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Friday Fun: Cloud, Artwork Meets Gaming

Play Cloud game, online for free

Have you ever looked up at the sky and noticed the many different shapes that randomly form.  What if you could control those shapes?  What would you make?  In Cloud you can manipulate the skies to make puffy formations of your favorite things.  Perhaps you would like to create your own personal tropical storm, fight volcanoes, or just float around in the cumulus pillows – there are many possibilities.  And the game is available as a FREE download.

make cloud formations game

Cloud isn’t a new game, in fact it has been around for a few years now.  It was created by Jenova Chen, the maker of flOw, back when he was attending the University of Southern California’s Interactive Media Division.   In 2006 it took home 3 awards for it’s innovative approach at gaming, and has been featured in several gaming magazines.

create weather and storms game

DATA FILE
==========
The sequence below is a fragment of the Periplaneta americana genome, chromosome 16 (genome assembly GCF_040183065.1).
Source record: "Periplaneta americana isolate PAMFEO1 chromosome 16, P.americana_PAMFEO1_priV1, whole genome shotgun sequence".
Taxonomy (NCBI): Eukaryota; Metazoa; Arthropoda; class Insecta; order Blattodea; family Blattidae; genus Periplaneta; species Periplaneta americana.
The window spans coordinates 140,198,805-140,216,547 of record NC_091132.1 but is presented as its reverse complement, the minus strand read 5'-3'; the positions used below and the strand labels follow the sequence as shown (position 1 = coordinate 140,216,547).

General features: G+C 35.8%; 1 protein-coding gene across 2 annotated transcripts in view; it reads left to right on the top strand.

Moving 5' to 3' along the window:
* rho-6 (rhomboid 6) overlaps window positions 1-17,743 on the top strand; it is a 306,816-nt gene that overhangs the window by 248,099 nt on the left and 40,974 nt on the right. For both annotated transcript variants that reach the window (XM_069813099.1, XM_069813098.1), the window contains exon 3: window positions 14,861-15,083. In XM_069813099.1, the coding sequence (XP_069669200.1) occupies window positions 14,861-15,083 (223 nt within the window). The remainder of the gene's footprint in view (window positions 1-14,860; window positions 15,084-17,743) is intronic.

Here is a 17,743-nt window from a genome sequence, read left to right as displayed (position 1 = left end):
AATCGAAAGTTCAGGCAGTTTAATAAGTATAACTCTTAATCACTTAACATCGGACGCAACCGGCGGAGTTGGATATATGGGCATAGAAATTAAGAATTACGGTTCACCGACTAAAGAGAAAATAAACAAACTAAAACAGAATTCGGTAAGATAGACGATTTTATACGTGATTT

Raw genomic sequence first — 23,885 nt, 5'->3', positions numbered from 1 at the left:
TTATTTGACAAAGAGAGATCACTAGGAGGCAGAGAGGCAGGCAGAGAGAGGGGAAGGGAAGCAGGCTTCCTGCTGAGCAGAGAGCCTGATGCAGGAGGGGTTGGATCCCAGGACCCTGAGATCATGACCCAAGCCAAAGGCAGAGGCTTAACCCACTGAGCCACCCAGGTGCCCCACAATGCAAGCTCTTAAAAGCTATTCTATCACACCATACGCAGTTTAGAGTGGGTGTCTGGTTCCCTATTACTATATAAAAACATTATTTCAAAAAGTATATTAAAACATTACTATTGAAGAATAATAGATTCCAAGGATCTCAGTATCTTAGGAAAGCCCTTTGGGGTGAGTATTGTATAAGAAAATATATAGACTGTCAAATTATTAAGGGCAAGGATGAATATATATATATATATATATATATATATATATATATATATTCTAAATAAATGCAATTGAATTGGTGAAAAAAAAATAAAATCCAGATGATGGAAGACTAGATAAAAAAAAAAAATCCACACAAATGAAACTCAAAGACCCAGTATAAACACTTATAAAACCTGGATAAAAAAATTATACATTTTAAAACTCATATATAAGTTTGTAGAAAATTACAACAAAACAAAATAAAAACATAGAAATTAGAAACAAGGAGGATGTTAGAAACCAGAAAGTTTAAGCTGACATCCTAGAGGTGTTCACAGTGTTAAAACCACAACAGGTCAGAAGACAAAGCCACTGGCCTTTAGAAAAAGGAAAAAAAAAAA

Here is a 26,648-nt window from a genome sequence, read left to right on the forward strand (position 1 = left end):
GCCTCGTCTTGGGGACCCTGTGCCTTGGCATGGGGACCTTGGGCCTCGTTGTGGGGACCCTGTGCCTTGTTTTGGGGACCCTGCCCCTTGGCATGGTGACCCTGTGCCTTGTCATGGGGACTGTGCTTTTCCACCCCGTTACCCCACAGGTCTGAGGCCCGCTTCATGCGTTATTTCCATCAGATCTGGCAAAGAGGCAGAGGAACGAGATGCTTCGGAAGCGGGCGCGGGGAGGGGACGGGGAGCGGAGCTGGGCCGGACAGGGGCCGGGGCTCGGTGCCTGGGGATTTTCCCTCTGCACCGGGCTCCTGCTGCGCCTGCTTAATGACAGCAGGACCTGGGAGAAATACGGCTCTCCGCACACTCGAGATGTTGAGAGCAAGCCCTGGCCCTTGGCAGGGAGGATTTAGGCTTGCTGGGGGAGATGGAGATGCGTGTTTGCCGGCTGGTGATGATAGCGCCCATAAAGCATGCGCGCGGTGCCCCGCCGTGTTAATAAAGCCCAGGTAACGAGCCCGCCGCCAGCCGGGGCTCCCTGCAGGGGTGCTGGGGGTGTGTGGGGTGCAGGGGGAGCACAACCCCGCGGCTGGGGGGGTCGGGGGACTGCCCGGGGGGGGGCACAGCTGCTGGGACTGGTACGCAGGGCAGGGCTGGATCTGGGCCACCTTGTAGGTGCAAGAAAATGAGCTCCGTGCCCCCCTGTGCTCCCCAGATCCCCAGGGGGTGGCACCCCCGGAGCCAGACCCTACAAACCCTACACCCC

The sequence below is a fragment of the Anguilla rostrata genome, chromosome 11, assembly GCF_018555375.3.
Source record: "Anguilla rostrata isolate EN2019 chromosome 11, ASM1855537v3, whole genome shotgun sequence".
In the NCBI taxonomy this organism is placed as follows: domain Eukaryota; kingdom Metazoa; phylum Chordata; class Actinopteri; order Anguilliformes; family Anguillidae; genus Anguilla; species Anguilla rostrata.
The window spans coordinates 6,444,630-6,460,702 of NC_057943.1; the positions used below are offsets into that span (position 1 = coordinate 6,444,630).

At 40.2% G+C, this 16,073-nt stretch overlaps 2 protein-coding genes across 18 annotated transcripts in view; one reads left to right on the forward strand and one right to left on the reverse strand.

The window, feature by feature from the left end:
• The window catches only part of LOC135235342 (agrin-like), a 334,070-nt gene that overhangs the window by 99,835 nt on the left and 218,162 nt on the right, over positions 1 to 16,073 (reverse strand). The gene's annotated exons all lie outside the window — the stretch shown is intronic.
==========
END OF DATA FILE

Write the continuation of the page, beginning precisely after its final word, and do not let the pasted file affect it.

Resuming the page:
Cloud focuses on non-violent artistic values, and was one of the first of it’s kind to spark the huge controversy drawing the line between games and art.  Admittedly, despite the 2005 graphics it is still quite easy on the eyes.

The ambience is set just right, and the background music fits perfectly.  As mentioned on

Add in slow melodic piano music and beautiful water-colour graphics, and Cloud becomes the only relaxing game I can ever recall playing….

Take a look at the video below to see a sample of Cloud gameplay.

Ready to try it out?

You can download Cloud here.  The installation doesn’t install any registry keys and it doesn’t contain any malware or other nonsense, it is just the game, the whole game, and nothing but the game.

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By default it will install to the C:Program Files (x86)Cloud folder, and can be uninstalled by simply deleting that folder and any Start Menu shortcuts that were also added.

can a game be considered artwork? cloud


Cloud walks the line between gaming and art, and many might even find it more relaxing than Jenova Chen’s later creation, flOw, that we featured last week on groovyPost.

What’s your take?  Can a video game be considered a piece of art rather than pure entertainment?

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